Design Culture in Liverpool, 1880-1914: The Origins of the Liverpool School of Architecture

By Christopher Crouch | Go to book overview

Chapter Three
The Origins
of the Liverpool School of
Architecture and Applied Art:
Design Culture in Liverpool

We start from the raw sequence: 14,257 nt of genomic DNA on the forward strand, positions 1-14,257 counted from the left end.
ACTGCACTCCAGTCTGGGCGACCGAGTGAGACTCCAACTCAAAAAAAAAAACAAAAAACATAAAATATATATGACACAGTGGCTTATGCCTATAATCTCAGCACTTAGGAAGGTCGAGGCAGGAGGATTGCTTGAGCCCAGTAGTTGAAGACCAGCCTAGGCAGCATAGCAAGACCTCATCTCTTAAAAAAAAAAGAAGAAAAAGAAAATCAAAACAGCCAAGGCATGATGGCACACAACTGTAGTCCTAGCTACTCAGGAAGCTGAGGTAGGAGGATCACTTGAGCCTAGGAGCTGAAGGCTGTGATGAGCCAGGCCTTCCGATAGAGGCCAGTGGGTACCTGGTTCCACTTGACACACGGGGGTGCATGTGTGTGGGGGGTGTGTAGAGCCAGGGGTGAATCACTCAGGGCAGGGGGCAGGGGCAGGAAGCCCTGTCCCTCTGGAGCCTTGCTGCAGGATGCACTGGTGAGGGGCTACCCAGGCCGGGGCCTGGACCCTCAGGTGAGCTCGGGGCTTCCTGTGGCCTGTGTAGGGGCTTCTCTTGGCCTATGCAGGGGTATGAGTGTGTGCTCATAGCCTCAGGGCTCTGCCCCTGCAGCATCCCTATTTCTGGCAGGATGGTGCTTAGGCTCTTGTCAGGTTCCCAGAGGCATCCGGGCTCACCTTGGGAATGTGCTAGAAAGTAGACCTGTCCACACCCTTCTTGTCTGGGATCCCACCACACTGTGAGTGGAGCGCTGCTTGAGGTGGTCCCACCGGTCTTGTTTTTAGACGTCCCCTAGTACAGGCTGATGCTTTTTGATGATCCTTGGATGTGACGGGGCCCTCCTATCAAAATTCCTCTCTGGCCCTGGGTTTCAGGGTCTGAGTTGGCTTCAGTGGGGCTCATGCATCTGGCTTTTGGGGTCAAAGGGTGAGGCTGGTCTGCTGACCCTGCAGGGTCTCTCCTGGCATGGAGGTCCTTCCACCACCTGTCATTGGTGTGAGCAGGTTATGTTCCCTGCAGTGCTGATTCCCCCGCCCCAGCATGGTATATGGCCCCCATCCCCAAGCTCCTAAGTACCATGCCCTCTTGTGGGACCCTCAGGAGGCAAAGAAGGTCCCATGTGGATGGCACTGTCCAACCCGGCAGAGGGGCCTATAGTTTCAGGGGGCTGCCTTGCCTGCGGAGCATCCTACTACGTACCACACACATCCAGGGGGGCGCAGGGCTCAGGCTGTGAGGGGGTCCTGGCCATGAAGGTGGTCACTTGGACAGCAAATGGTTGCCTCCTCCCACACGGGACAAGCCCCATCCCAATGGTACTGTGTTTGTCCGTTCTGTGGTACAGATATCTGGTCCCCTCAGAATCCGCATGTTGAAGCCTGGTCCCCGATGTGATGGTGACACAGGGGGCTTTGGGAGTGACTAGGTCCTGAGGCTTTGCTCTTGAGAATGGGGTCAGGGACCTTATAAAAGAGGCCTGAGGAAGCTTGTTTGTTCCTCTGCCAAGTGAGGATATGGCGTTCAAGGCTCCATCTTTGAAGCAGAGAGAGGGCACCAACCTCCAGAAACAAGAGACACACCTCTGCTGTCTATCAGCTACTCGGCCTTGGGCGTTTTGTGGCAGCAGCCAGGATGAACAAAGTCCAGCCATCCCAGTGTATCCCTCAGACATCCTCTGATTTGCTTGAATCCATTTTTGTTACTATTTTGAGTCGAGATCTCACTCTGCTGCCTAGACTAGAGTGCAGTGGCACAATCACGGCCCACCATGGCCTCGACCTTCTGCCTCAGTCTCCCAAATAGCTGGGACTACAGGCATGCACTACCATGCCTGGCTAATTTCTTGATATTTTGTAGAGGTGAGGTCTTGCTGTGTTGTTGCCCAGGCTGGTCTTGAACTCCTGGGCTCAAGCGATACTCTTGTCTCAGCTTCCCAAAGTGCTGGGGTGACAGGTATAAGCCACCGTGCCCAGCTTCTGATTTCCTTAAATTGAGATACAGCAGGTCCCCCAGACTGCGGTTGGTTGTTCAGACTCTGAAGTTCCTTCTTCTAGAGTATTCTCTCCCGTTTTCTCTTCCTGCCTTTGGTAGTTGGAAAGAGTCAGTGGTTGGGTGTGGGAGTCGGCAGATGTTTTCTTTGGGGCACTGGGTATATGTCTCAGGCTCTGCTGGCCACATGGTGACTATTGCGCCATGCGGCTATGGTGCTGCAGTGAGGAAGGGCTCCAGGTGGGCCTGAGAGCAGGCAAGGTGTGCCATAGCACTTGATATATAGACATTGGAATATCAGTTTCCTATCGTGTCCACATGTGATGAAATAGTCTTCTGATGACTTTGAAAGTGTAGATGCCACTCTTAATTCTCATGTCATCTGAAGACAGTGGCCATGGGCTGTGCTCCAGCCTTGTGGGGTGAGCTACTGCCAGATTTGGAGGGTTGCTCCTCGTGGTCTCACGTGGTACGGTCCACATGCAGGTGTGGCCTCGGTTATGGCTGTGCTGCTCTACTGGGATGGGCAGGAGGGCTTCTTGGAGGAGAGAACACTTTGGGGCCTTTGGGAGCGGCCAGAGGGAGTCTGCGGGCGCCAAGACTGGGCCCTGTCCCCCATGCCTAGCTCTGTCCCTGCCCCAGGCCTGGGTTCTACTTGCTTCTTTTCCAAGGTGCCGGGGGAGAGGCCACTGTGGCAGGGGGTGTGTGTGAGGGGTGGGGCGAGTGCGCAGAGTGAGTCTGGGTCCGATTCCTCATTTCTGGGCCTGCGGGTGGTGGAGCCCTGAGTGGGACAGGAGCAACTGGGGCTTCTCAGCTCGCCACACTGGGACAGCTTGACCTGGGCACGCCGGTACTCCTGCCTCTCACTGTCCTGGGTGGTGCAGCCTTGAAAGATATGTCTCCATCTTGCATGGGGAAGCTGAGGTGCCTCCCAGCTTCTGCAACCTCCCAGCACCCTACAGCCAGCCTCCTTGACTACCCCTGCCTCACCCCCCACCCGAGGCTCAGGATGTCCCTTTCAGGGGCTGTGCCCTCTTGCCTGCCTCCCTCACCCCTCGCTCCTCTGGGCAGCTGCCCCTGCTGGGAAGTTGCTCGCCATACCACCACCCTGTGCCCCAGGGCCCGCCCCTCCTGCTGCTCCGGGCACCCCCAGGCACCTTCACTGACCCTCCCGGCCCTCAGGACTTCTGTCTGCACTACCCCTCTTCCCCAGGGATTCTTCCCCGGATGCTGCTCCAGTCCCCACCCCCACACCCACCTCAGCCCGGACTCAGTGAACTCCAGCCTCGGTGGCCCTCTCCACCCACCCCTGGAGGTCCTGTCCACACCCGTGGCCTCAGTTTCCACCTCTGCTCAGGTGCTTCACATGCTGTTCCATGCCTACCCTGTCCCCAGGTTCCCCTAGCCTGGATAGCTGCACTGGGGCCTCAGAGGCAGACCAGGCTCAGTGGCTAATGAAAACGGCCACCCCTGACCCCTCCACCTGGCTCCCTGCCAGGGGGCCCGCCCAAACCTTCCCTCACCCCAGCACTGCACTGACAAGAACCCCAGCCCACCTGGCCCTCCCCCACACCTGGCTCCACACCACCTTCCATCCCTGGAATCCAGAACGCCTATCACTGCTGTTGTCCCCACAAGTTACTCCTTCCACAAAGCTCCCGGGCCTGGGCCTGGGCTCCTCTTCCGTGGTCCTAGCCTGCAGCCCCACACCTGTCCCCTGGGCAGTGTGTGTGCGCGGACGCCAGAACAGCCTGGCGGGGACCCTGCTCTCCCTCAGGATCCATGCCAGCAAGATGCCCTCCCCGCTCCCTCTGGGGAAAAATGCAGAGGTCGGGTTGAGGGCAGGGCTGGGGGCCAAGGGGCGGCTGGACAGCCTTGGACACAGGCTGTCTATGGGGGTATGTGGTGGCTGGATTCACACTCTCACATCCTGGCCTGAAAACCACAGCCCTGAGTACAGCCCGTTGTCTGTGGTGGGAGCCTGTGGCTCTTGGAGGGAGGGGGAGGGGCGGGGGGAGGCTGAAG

NATIONAL initiatives, such as the Technical Instruction Act, enabled the development of ideas about architectural education in Liverpool, but were it not for its own vigorous cultural life the city would not have been able to capitalise upon the events taking place. The city had its own institutions and a number of powerful figures who were eager for cultural change. In examining their attitudes it is possible to see where Liverpudlian intellectual life meshed with national preoccupations and where and how the local initiatives developed. The interlocking web of personalities and the organisations created a cultural environment in Liverpool that contained the ingredients necessary for the instigation of the new venture in design education, and the political will to put it into operation. This sense of a city culture is important because it militates against the idea (as has been suggested in the past) 1 that the founding of the Liverpool School can be attributed to a specific individual, or to a single set of ideas. To do so is to neglect the wider cultural sphere with all its complications and contradictions, and to make the supposition that the concurrence of ideas by different protagonists also means their active collaboration. The city's institutions were neither self-sufficient nor self-enclosed. Institutions, whether the existing School of Art, the city council's Technical Instruction Committee, or the Liverpool Architectural Society were in constant negotiation with each other and with national bodies. Sometimes in agreement with each other, sometimes not, these multiple acts of

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